Debt negotiations overlook children’s needs, voters’ wishes

As the deadline for raising the debt ceiling nears, talks between the White House and Congress revolve around the kinds of choices both parties can live with. It’s not just tax exemptions or spending cuts that are at issue; lawmakers are speaking, at least indirectly, about the future of America’s kids.

Vivian and Catherine at International Community Health Services, Seattle

And when they’re talking about cutting services, what they’re saying is profoundly out of touch – not only with the needs of children, but with the will of voters.

There is a grain of truth to deficit hawks’ alarms about federal spending. The federal government has spent more on children since the recession began, due to important programs like Medicaid and food stamps that are designed to ramp up in hard times. The American Recovery and Reinvestment Act (ARRA) has been creating jobs and sustaining important public programs for more than two years, which helps support our kids.

Yet as a share of the entire budget, federal spending on kids is in decline, according to two new reports. The findings reveal that spending on kids has shrunk by one-fifth since 1960 and will continue to shrink, constituting just 8 percent of the overall budget by 2020.

Moreover, as ARRA funding expires across the country in coming months, the drop will be precipitous. Families who are getting hit hard by the recession will no longer have the stimulus bill to soften the impact.

The decline would continue even without the breathtaking program cuts House majority leaders desire. And it runs contrary to public opinion. A recent poll by the bipartisan children’s advocacy group First Focus revealed that voters mainly want a balanced approach to hard times – the kind one party to these negotiations has been advocating. Given a raft of programs to choose from, they overwhelmingly opt to protect services for children, and they prefer to close tax loopholes, raise taxes and end corporate subsidies rather than cut programs for people. If presented with the idea of a balanced approach, nearly 3 in 4 voters would raise taxes on those earning more than $1 million a year.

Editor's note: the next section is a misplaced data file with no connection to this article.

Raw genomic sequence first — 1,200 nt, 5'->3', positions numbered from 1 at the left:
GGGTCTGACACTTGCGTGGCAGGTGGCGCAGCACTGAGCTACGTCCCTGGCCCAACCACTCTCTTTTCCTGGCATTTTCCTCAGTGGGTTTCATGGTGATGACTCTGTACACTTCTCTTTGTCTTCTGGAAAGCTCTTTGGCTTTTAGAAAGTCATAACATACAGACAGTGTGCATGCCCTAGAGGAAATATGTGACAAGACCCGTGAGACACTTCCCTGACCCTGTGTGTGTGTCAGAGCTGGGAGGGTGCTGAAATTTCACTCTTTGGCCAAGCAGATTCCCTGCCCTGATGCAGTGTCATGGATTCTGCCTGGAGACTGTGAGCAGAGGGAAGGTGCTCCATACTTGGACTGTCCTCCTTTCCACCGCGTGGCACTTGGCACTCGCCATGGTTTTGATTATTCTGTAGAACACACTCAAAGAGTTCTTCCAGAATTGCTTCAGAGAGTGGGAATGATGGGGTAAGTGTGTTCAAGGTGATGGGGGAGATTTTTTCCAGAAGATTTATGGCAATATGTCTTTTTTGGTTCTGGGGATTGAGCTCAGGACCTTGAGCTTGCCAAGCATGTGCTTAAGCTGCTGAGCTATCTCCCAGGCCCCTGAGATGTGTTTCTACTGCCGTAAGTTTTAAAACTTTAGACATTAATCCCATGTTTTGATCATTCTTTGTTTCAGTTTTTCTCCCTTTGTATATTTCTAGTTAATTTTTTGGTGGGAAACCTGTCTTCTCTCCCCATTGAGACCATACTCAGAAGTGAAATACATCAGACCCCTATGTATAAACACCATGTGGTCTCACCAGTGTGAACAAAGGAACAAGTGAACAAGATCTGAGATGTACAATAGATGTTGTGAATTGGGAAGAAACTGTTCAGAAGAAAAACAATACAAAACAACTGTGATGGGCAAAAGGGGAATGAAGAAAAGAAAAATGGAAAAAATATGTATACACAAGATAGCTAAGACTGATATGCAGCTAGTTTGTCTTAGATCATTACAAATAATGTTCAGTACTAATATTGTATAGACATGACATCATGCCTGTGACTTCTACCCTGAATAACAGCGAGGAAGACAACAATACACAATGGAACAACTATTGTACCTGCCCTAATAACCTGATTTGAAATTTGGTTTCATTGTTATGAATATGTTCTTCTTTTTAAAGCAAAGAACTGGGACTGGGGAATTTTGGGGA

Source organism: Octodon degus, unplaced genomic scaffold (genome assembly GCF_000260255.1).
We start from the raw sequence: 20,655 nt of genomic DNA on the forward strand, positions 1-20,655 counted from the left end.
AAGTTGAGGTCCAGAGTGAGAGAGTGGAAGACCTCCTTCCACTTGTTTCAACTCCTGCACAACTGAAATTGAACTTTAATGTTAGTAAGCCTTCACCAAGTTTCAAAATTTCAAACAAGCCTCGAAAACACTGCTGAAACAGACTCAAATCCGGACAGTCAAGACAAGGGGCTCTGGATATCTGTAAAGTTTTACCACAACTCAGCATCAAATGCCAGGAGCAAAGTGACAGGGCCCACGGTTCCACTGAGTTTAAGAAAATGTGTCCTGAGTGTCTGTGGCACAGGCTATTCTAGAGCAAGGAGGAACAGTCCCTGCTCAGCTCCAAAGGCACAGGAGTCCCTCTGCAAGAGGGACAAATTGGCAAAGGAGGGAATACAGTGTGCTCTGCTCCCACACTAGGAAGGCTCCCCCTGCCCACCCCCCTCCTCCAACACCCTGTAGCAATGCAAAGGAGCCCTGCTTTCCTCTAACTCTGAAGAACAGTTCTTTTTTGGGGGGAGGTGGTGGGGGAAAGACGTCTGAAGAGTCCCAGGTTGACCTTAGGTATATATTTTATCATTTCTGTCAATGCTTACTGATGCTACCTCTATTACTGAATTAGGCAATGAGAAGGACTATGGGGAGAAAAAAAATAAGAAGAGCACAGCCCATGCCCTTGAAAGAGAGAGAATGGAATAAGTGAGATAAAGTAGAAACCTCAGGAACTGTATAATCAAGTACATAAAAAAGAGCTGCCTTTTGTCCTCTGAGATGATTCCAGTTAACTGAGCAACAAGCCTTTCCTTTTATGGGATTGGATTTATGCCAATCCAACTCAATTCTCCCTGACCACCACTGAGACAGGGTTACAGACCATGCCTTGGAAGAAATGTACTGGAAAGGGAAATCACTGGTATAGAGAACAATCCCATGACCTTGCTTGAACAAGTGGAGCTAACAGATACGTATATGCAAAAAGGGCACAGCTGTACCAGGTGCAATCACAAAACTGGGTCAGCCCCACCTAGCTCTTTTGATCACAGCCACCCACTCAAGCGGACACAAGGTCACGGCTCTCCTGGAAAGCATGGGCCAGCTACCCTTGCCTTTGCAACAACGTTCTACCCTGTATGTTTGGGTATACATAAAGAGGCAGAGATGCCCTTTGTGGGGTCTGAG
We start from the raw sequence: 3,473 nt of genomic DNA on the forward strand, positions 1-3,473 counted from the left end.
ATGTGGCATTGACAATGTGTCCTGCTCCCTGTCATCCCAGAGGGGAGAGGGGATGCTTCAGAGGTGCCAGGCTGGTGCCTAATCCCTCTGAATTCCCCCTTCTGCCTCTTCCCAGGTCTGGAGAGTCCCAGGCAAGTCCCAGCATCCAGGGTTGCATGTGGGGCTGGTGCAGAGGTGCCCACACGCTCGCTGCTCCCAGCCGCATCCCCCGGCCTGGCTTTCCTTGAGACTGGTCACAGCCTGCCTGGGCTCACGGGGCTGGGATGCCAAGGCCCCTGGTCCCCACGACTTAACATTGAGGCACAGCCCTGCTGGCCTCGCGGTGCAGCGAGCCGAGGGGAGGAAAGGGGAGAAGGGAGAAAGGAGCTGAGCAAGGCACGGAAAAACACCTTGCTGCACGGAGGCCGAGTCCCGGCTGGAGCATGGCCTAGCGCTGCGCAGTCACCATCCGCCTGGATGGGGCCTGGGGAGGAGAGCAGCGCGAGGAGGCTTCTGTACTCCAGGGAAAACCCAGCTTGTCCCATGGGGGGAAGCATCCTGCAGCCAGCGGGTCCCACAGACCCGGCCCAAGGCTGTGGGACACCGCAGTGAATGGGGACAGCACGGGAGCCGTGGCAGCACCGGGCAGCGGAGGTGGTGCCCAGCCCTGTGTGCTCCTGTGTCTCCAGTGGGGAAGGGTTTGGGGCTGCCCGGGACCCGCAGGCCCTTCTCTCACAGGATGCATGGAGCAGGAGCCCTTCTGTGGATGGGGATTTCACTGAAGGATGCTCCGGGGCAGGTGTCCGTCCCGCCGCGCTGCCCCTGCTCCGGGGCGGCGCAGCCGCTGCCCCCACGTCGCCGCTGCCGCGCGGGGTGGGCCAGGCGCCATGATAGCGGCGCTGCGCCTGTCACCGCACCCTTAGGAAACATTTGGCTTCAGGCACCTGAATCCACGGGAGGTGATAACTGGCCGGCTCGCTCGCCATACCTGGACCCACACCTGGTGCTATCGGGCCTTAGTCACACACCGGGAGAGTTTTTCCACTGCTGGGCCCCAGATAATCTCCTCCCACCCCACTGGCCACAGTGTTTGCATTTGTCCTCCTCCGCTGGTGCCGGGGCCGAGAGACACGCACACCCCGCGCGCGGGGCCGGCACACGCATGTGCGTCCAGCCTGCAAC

These programs – like Women, Infants, and Children (WIC), Medicaid, Head Start, and Social Security – are investing public money in the health of families. There are profound payoffs to economic security, early learning and health care for kids – and incredible harm when lawmakers fail to recognize these opportunities.

As children lead a multiracial transformation of American society, such investments are more and more instrumental to closing the achievement gap that prevents an ever greater number of the next generation from reaching their full potential.

At the core of the American Dream is the idea that you can make it if you try. Programs for kids in education, food security and health care give families a floor to stand on as they build a better life for their kids. As the debt ceiling deadline draws near, the resolution of this debate will say much about the health of that dream, and our commitment to a stronger America.

Photo: "Kids are counting on you" sign held by Victoria and Catherine, Seattle, 2009. From our Flickr page.

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